Weekly reivew

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Weekly reivew

Orions suffer first consecutive loss, Phoebus rising

The Goyang Orion Orions are still No.1, but they are a bit nervous that Aaron Haynes, the league’s top scorer, is out due to injury. Over the weekend, they suffered their first consecutive loss of the season.

After a 76-66 loss at home on Saturday against the Seoul Samsung Thunders, the Orions were defeated again on Sunday by No. 2 Ulsan Mobis Phoebus 77-70. The Orions are now only one game ahead of Phoebus at the top of the league.

The bad news for the Orions is that their two games this week are all away. The Orions meet the Busan KT Sonicboom on Thursday before travelling to Wonju, Gangwon on Saturday to play against Dongbu Promy.

Defending champions Phoebus face Promy on Wednesday and Sonicboom on Saturday, hoping to extend their three game winning streak.

On Wednesday, the Thunders again failed to end their losing streak to Phoebus. The team has lost its last 23 games against the Ulsan-based team, but bounced back by beating the No.1 Orions and Seoul-rival Knights 95-77 on Sunday. They meet the Incheon ET Land Elephants on Friday and the Jeonju KCC Egis on Sunday.

The Anyang KGC will also look to stretch their eight-game winning streak this week when they face the Seoul SK Knights on Tuesday away and Promy on Sunday at home. KGC finished November without a loss, while setting the longest winning streak at home with 11 straight wins.



Player in focus: Joe Ira Clark (Mobis Phoebus)

KBL fans say he is aging backwards.

Clark is currently the oldest player in the KBL at age 40 along with Moon Tae-jong of the Goyang Orion Orions.

But technically the 2-meter (6-foot-6) tall American center is the oldest since he was born five months earlier than Moon, who turns 40
today.

The two oldest players squared off on Sunday as No.2 Phoebus met the No.1 Orions and Clark turned out to be the winner, scoring 18 points, 8 rebounds and 2 assists to help his team’s 77-70 victory. Moon had 14 points and 2 rebounds

Clark on Thursday scored 24 points and 7 rebounds to lead the team’s 93-82 victory over the Seoul Samsung Thunders. For this season, he is averaging 15.3 points and 6.2 rebounds per game.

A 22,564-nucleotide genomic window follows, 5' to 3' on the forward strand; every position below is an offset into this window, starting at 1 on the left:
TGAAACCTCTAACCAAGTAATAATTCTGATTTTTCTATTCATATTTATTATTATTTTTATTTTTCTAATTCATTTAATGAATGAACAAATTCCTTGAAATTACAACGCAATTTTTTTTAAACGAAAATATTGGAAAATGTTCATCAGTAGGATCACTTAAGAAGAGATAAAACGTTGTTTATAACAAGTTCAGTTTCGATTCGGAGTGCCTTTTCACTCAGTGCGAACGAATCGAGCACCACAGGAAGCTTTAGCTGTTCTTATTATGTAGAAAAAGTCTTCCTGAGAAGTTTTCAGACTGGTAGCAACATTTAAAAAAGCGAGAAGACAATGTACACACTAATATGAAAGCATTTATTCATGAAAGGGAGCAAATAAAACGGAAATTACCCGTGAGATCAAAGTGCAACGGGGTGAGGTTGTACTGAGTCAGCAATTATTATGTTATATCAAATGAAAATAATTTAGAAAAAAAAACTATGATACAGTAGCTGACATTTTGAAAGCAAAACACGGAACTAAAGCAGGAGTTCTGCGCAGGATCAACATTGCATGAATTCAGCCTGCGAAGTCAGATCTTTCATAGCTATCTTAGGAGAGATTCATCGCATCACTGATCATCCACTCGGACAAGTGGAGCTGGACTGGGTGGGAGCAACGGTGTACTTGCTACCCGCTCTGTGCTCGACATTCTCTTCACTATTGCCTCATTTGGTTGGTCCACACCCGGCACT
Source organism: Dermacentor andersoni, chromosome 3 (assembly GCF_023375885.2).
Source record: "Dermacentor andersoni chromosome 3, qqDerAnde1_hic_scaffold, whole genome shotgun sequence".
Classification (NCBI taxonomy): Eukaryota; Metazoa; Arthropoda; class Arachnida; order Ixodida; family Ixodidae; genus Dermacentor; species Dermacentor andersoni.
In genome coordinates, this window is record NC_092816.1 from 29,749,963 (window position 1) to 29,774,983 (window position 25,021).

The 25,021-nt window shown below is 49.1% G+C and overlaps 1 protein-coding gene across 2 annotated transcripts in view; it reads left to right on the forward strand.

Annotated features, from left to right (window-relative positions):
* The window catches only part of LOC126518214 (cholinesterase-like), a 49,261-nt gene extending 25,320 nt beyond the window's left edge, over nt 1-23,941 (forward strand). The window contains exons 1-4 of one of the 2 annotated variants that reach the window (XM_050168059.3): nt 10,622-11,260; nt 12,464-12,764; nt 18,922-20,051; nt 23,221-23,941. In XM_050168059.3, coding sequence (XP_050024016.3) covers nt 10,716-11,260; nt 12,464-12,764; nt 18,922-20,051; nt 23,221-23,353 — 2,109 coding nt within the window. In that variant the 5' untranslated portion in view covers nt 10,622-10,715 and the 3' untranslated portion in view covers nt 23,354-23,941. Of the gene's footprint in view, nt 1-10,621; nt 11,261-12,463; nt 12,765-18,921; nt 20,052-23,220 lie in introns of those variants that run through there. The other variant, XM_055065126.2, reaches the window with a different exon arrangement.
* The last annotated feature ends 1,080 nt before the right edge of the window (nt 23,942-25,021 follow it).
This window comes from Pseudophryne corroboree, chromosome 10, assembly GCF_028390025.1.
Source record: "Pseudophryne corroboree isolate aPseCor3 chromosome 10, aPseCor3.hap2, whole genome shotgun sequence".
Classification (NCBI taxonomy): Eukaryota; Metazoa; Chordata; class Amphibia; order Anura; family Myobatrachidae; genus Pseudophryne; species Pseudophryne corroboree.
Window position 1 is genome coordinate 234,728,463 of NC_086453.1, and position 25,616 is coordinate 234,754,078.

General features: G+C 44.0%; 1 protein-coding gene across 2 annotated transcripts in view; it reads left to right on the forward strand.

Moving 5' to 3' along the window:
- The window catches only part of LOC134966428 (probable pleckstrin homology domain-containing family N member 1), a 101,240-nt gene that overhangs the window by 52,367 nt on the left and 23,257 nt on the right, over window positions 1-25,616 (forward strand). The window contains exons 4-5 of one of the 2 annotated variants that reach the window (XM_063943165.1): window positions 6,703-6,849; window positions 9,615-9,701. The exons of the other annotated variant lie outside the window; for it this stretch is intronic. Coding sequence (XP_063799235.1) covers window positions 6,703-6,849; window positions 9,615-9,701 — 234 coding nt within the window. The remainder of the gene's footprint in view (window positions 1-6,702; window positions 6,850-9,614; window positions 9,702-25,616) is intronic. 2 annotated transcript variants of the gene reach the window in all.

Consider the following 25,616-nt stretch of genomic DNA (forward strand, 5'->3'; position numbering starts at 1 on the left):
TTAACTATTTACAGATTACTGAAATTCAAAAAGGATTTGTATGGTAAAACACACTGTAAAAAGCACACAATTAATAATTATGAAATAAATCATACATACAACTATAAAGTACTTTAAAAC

Clark first played in the KBL 10 years ago with the Orions back when the team was based in Daegu. The Texas native returned to the KBL in 2011 with the Thunders and has played five straight seasons in Korea with teams like the Changwon LG Sakers, the Busan KT Sonicboom and Phoebus.

Clark, whose nickname is “Brother Clock” as his surname sounds like clock, was mainly a replacement for other foreigners.

This season, Clark also joined Phoebus as a replacement for Leo Lyons who was ruled out because of ankle injury.



KBL foul rule changed to improve flow of game

Since Friday, KBL teams have to be aware of new rules that affect their fouling strategy.

From Friday, if a player commits a foul on another player who is outside of the offensive area of play, he will be given unsportsmanlike foul (U-foul), which will result in two free throws and ball possession to the opponent.

The KBL said it decided to adopt the rule since there were frequent situations where a player would commit a foul on an opposing team player who is not involved in offense, but it cuts the intensity and flow of the game.

For losing teams, committing a foul on players, especially those who have a low free-throw percentage, is an effective tool as they can get quick possession while not increasing the chance of allowing points by free throws.

For instance on Nov. 10, Anyang KGC forward Yang Hee-jong, who only has a 33.3 percent free throw success rate, even tried to stay off the court when Jeonju KCC Egis Kim Tae-sool tried to foul him during the game. Jeonju KCC Egis center Ha Seung-jin, whose free-throw percentage is 44.7 percent, was a frequent victim of intentional fouls by other teams.

“Although my weak free throw is the biggest culprit, I feel relieved after the rule change,” Ha said. “If the rule wasn’t changed, I always had to sit on the bench in critical moments.”

In order to avoid a U-foul, teams have to notify referees they will have a “fouling strategy,” but this will only be accepted when the game is just two minutes away from the finish.

In this case, even if a player commits a foul on another player who is out of the offense area, he will be given a personal foul.
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